MOUNT VERNON — Imagine having the opportunity to explore the North Cascades with Pulitzer Prize-winning author William Dietrich, acclaimed guidebook author Craig Romano and Christian Martin, a freelance writer and communications coordinator for the North Cascade Institute.

You would learn of the area’s history, traverse its trails and hear from those who not only work and recreate in the North Cascades, but push for its conservation and protection. It would be an adventure full of fresh air and fresh insight.

It can now be undertaken by simply opening the pages of “The North Cascades: Finding Beauty and Renewal in the Wild Nearby.”

Braided River, the conservation program within Mountaineers Books, published the book on the 50th anniversary of the landmark Wilderness Act and enlisted the services of Dietrich, Romano, Martin and others to bring the North Cascades to life through words and photographs.

The book was written to spur on readers to venture into the North Cascades, to form their own opinions, write their own stories and take their own pictures.

And all the while to decide just what steps are necessary for future generations to have the opportunities to write their own memoirs of the North Cascades.

“The North Cascades are truly a hidden gem,” said Martin. “On one hand, you want to keep it that way. However, on the other, you have to get the word out in order to raise awareness. We want to get this book into the hands of people who want to learn more.”

The project, which took two years to complete, was built on the foundation of “The North Cascades,” a black and white coffee table book published in 1964 by Mountaineers Books was a way to illustrate the need for protection of a little-known area known as the North Cascades. Four years later, President Lyndon B. Johnson signed the bill that created North Cascades National Park.

Now Dietrich, Romano and Martin have brought their areas of expertise to a project that brings the North Cascades into clearer focus.

“I went into the front end of this project not really knowing what the end of the project would be,” said Dietrich. “Plus, I wasn’t really sure about the idea of a group project when I was first approached. I’m a novelist, which tends to be very solitary. As it turned out, working with other folks was fun once we had a clear definition of what was expected. There was a good division of labor and we were able to get into our subject matter as a whole.”

Dietrich takes readers on an imaginary hike through the region. He explains the rich history and the challenges facing the remote yet accessible ecosystem.

He starts with a personal adventure, that of climbing Mount Baker with his wife. He said while the story wasn’t life-changing or traumatic, it did provide him with a feeling of personal connection. It also gave him starting point for a story that is nowhere near its end.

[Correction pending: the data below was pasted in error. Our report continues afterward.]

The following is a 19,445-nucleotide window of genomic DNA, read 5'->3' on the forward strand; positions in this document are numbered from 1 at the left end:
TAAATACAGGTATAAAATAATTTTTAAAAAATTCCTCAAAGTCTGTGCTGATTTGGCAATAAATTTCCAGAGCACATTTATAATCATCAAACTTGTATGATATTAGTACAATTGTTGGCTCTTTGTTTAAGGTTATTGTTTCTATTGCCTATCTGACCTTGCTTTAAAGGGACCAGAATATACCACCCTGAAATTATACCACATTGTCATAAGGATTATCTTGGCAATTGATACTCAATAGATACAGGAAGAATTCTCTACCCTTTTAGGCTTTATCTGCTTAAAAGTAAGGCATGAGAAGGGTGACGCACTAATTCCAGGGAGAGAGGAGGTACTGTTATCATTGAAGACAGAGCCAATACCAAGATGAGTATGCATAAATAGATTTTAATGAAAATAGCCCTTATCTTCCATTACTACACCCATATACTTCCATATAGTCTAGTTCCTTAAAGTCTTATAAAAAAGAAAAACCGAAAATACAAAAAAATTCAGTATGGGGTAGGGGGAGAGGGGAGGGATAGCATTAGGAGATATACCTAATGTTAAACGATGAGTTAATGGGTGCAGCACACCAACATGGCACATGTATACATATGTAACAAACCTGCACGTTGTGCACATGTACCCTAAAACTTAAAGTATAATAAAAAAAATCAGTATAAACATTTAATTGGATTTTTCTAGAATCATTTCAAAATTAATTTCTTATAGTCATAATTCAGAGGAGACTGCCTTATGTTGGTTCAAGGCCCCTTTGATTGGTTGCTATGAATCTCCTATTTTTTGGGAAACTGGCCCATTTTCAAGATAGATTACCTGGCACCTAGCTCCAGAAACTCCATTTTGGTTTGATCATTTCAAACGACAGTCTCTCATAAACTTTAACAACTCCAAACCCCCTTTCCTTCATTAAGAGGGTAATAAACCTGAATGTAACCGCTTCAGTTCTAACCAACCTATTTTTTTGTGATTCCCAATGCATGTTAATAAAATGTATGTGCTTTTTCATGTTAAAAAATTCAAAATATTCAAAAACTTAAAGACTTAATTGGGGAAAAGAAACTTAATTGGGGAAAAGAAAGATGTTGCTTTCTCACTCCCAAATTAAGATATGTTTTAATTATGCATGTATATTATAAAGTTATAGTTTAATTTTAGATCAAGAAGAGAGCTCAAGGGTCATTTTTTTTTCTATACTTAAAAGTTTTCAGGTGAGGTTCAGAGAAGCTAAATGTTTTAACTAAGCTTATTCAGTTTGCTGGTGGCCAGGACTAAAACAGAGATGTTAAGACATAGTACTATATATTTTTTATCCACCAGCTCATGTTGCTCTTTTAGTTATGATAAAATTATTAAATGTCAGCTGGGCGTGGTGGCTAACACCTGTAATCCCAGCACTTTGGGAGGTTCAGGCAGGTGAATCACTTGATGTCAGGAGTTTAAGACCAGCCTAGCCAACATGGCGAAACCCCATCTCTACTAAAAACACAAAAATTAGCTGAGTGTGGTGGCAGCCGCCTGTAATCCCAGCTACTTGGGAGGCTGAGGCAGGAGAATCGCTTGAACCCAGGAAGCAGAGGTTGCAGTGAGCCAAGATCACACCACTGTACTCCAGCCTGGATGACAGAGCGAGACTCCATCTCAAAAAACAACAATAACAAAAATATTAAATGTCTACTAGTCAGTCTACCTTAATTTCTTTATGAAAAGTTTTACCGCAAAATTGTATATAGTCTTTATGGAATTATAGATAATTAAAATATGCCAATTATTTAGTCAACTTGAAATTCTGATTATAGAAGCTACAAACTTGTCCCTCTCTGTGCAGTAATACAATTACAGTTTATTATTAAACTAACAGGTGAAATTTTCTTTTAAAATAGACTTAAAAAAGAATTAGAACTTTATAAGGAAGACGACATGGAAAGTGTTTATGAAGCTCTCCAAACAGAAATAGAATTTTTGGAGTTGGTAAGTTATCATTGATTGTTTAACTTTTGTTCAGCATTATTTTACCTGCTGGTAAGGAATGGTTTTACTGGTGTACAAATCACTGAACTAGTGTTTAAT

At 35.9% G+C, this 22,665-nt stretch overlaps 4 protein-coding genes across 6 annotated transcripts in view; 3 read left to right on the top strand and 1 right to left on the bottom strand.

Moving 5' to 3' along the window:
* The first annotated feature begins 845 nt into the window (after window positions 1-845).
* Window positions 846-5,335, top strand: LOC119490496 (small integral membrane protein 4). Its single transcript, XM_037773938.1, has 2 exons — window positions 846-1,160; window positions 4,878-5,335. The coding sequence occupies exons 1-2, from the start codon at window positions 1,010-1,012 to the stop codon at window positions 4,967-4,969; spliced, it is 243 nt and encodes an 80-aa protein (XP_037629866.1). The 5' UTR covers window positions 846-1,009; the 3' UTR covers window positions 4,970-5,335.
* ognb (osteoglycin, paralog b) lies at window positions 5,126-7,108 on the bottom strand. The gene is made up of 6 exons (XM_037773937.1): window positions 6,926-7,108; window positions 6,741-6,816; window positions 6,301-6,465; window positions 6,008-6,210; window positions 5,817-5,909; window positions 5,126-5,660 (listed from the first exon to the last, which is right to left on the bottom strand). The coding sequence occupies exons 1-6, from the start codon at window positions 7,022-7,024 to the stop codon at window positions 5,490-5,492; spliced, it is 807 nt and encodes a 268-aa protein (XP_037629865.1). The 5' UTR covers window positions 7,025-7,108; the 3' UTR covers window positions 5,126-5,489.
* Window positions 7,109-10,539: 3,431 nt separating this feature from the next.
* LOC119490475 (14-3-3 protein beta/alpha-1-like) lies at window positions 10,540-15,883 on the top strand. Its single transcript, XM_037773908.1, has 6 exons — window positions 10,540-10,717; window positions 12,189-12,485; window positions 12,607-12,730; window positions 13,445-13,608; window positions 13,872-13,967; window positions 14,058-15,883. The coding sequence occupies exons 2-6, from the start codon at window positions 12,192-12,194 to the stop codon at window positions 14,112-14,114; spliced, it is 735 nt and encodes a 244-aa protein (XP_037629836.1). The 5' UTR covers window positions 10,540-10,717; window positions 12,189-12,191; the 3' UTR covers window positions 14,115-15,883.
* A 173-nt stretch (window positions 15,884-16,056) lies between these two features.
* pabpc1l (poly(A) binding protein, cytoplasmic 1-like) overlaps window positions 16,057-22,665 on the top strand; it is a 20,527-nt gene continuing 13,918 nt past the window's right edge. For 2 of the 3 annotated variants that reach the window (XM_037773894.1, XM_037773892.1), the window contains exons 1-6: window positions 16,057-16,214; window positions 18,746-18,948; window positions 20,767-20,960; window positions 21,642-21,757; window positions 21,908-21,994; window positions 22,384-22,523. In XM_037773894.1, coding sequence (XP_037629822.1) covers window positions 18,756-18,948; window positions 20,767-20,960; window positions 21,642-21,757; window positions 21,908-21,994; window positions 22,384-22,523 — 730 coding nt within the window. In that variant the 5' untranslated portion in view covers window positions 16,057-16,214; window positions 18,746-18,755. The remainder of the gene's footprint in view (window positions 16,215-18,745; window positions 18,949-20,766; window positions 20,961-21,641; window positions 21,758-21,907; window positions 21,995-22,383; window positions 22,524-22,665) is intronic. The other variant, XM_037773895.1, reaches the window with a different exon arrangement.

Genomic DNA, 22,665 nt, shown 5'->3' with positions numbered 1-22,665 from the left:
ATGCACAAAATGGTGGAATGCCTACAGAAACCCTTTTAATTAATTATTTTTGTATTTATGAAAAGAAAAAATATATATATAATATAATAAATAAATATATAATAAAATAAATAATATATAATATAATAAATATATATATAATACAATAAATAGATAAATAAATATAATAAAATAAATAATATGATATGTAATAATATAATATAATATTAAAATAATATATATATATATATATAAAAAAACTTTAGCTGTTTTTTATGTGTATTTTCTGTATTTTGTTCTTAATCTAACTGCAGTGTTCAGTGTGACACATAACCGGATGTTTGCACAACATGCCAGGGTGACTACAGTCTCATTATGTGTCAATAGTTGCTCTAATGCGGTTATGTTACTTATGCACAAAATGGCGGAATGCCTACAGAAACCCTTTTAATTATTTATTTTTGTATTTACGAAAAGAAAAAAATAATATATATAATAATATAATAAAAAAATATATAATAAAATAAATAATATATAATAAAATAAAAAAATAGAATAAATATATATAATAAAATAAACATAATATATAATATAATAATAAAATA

“There really is no definition for the North Cascades,” said Dietrich. “Its ecosystem is so vast and variable. The big picture is exactly that, even for someone who has studied the place. I studied it just to try and get some perspective. I now have a shelf full of books I have been cribbing for information.”

Romano has trekked countless miles through the North Cascades while researching guidebooks on the trails that lead from valleys to peaks.

Romano encourages a more practical approach to exploring the North Cascades, detailing day hikes, bicycle rides, paddling expeditions, ski outings and car camping opportunities.

“I was recruited to help people get out and explore and experience this vast and unique ecosystem,” said Romano. “That was my role in the book. I hope this book serves as an invitation for folks from all walks of life to explore this incredible landscape in our backyard and reconnect to nature and be motivated to help protect it.”

Martin puts names, faces and voices to the North Cascades, profiling those who have a vested interest in the area, and those who have helped shape the region.

“I get to tell the story through profiles of people,” said Martin. “People who show the real value of the ecosystem, beyond mining and hydropower. Through scientific exploration, recreation. We include a lot of thoughts from a lot of different people who have a definite connection to the area. And those connections are big and small. It’s about inspiring others to get involved.”

The book’s photography is impressive. The North Cascades are seen through the lenses of about 20 leading nature photographers from the Pacific Northwest.

“This book is going to sell itself,” said Dietrich. “It really all came together. We hope it inspires others to get involved with the stewardship of the North Cascades. This book doesn’t serve any one agenda, rather it opens the North Cascades up to some very important discussion while working with a lot of different folks.”

Romano offered his opinion on what he hopes the book accomplishes.

“I hope the book instills a renewal in interest in the North Cascades for longtime residents and helps introduce this amazing area to new residents,” he said. “I hope it calls to attention how special this area is, a fairly intact, wild and large ecosystem, and how on the fringes of two major metropolitan areas it creates both a refuge for folks to have a wilderness experience and creates challenges to protect it and manage it wisely.”

Reporter Vince Richardson: 360-416-2181, vrichardson@skagitpublishing.com, Twitter: @Sports_SVH, Facebook.com/vincereporters.

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